My first experience with Guadeloupe’s unique blend of culinary influences drawn from France, West Africa, and southern India was at the restaurant of the Auberge de la Vieille Tour Hotel, where a plate of delicately shaved tuna carpaccio, fresh off the boat, and served with lashings of olive oil, salt, and a piquant lemon relish arrived at my table.
It was one of those memorable food experiences that you wish you could have everyday. A French archipelago in the Lesser Antilles, Guadeloupe, I was told, is the Queen of Caribbean cuisine. A recent food tour of its culinary hot spots proved that the title is not just hyperbole.
The most popular street food in Guadeloupe is a fried sandwich called bokit, stuffed with chicken or ham, vegetables, and whatever else the market has to offer.
With a tall glass of cold fruit punch, the island population eats lunch on the run.
But elsewhere things are more leisurely. On the beach in Capesterre-Belle-Eau at the restaurant Le Rivage, I sampled flavorful okra fritters served with long strands of freshly grated pumpkin, coconut, and green papaya.
The okra fritters with their chewy texture and seasoning of chili reminded me of Indian pakoras. Pumpkin is a popular food in West Africa; green papaya comes from Southeast Asia and coconut is a local fruit. There on the plate were all the flavors from faraway that had created island food. A seasoning of salt air from the waves breaking only feet from my table definitely added flavor to the dish.
Walking through Guadeloupe’s markets is an experience in itself. Vendors are happy to explain the exotic array of fruit in their stalls—mounds of starfruit, soursop, red currant, cherimoya, and apra.
Spice merchants arrange their sacks of condiments like painters laying out the colors of their palettes, and every vendor has his or her own line of fruit-flavored rum with handwritten labels and the kick of an angry mule.
At La Case aux Epices Restaurant in Les Saintes, a tiny island group south of Basse-Terre Island, spice, as its name suggests, dominates the dishes. A filet of dorado or mahimahi was served perfectly cooked in a cream sauce flavored with fresh ginger, and the coconut pudding was fragrant with the smell of cinnamon.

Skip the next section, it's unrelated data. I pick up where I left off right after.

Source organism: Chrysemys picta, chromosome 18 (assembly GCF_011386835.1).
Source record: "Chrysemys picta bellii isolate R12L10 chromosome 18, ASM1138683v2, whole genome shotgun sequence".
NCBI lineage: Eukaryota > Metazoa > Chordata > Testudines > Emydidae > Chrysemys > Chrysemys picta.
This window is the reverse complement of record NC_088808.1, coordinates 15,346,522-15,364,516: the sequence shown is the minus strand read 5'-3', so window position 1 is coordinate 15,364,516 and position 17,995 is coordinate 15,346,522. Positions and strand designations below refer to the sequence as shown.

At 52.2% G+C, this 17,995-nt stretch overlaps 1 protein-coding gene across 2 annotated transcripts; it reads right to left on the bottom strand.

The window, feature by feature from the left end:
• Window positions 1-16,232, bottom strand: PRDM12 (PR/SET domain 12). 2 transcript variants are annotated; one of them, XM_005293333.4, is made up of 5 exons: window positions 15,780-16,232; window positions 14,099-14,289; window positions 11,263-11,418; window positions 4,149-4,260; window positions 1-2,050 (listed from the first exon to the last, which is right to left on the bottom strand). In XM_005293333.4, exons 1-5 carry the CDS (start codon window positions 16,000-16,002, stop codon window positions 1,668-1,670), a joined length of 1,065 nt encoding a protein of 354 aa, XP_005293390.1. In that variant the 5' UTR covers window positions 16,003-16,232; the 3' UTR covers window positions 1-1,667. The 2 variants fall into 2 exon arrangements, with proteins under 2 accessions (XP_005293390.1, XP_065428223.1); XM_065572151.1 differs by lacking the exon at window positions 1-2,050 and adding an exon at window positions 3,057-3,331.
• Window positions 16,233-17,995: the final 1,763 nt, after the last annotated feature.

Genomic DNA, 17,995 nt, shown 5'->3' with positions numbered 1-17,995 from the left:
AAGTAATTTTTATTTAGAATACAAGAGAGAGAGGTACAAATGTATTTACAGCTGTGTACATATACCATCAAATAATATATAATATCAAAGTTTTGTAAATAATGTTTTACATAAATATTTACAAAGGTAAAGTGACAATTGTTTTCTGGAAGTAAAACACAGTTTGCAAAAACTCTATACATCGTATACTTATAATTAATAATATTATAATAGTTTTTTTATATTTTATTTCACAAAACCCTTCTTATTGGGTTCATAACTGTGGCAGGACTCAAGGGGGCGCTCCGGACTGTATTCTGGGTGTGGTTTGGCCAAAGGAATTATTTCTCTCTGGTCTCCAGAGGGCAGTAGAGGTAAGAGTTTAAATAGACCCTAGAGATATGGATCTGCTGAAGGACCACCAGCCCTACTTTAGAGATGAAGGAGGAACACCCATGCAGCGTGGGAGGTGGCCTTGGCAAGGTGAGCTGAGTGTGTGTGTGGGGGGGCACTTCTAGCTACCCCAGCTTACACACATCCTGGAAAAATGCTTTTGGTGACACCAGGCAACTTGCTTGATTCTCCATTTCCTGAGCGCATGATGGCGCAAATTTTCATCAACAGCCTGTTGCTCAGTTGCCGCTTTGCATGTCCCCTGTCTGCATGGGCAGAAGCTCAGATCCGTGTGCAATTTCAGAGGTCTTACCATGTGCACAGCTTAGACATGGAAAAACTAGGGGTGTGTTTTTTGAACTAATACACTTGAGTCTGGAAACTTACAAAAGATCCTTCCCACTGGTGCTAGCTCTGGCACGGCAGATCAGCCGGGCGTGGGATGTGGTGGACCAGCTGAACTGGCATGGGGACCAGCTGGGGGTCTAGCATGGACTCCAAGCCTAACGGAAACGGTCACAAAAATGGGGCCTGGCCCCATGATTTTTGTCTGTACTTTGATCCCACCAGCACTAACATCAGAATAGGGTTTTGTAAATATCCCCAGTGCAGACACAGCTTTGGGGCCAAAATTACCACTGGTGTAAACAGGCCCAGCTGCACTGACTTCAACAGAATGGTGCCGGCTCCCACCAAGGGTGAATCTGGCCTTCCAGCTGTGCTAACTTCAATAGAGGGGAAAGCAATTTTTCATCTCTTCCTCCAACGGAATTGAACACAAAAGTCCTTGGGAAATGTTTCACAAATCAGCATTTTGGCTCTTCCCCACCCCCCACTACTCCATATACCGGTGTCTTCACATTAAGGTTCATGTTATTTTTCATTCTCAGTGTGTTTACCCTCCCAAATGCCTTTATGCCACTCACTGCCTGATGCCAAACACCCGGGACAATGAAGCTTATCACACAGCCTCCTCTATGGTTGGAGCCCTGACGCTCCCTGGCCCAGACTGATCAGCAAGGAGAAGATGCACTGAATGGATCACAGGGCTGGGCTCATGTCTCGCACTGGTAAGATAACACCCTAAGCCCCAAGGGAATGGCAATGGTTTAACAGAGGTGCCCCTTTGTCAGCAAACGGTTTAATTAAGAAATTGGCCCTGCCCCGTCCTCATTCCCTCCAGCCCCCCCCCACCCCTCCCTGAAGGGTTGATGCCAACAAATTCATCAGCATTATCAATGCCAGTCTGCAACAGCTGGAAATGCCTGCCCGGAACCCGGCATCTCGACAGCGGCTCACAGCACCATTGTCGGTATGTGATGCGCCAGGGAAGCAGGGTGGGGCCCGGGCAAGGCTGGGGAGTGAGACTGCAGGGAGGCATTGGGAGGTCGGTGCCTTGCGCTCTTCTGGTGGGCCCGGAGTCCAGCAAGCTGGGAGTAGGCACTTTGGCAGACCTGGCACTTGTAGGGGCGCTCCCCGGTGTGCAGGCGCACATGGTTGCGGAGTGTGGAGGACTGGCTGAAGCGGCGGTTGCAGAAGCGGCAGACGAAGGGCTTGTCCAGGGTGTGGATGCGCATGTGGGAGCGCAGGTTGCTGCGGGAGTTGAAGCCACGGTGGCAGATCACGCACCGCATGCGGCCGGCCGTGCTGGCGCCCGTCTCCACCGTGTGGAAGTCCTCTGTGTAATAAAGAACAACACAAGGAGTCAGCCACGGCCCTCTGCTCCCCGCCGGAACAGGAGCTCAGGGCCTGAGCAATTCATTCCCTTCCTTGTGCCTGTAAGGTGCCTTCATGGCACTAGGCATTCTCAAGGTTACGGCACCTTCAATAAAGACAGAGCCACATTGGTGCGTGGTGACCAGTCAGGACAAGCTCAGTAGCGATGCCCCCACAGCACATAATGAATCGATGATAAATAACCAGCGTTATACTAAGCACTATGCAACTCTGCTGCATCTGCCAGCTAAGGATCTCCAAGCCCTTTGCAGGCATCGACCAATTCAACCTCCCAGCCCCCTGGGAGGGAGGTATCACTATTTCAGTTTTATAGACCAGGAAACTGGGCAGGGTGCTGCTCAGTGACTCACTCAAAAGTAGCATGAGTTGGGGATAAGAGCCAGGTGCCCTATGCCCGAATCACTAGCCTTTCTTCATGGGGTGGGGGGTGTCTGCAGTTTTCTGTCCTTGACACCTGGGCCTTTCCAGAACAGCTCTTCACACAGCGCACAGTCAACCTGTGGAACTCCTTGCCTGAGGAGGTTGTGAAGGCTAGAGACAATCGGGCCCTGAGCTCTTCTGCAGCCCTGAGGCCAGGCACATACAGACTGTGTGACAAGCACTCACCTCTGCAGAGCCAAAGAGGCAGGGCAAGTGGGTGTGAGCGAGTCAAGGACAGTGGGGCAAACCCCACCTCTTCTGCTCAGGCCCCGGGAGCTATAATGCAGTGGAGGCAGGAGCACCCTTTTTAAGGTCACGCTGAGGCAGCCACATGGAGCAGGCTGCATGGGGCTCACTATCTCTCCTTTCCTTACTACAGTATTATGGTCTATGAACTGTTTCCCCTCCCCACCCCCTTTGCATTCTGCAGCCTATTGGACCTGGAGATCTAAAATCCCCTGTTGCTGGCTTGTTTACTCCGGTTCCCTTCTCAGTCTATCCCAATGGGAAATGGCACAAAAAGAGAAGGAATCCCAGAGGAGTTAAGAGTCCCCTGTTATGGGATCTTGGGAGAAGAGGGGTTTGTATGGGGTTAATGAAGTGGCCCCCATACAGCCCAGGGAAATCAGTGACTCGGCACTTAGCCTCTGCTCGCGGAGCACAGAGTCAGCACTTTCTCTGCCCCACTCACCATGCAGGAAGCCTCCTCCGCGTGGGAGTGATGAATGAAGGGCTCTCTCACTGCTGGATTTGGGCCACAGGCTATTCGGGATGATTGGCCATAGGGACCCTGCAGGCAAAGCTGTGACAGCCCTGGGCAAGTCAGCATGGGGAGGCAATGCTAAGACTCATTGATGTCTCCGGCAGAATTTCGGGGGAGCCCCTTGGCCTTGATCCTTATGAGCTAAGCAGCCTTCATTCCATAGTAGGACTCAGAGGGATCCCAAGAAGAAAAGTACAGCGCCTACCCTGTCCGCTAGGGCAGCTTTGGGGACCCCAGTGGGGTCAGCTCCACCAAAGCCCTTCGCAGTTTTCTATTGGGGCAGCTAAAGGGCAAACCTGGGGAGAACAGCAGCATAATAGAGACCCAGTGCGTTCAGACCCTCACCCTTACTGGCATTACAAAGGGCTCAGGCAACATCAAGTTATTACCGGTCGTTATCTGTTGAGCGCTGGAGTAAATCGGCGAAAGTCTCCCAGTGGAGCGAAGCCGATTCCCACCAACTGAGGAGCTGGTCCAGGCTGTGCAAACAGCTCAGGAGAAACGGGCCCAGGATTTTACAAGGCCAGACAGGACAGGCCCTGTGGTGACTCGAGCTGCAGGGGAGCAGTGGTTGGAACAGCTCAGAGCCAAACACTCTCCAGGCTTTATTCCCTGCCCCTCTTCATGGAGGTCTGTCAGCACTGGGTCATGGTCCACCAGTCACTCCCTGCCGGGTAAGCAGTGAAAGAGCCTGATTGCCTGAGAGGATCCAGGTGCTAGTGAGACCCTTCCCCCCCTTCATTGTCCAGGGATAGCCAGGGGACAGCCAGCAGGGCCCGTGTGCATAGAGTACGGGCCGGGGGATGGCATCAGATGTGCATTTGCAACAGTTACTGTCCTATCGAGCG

One of Guadeloupe’s most famous chefs, Ruddy Colmar, chef and owner of Restaurant Au Widdy’s in Marina de Saint-François, offered to take me shopping and show me some of the secrets of his kitchen. Our first stop was the fish market at the beach, where fishermen come in with the morning’s catch.
The overwhelming variety of fish was bewildering to a nonlocal but Ruddy knew just what would work for our menu. Brilliant turquoise catfish, poisonous lionfish that had to be specially prepared but had a flavorful white flesh, gigantic rock crab, and succulent lobster were soon in the bag.
Then we were off to the vegetable market for spring onions—an island staple—fresh tomatoes, yams, bananas, mangoes, passion fruit, sweet chilies, and locally grown vanilla beans.
Colmar trained in France and cooked the many ingredients in a simple manner, serving a feast of fusion food drawing from the rich traditions of the island’s culinary heritage.
For dessert, he presented the table with his own creation, Chocolat-Phyle, a thin pastry envelope stuffed with a rich volcano of melted chocolate, dusted with powdered sugar and paired with homemade coconut ice cream. It was a feast worthy of the Queen of the Caribbean.
Susan James is a freelance writer based in Los Angeles. She has lived in India, the U.K., and Hawaii, and writes about travel, art, and culture.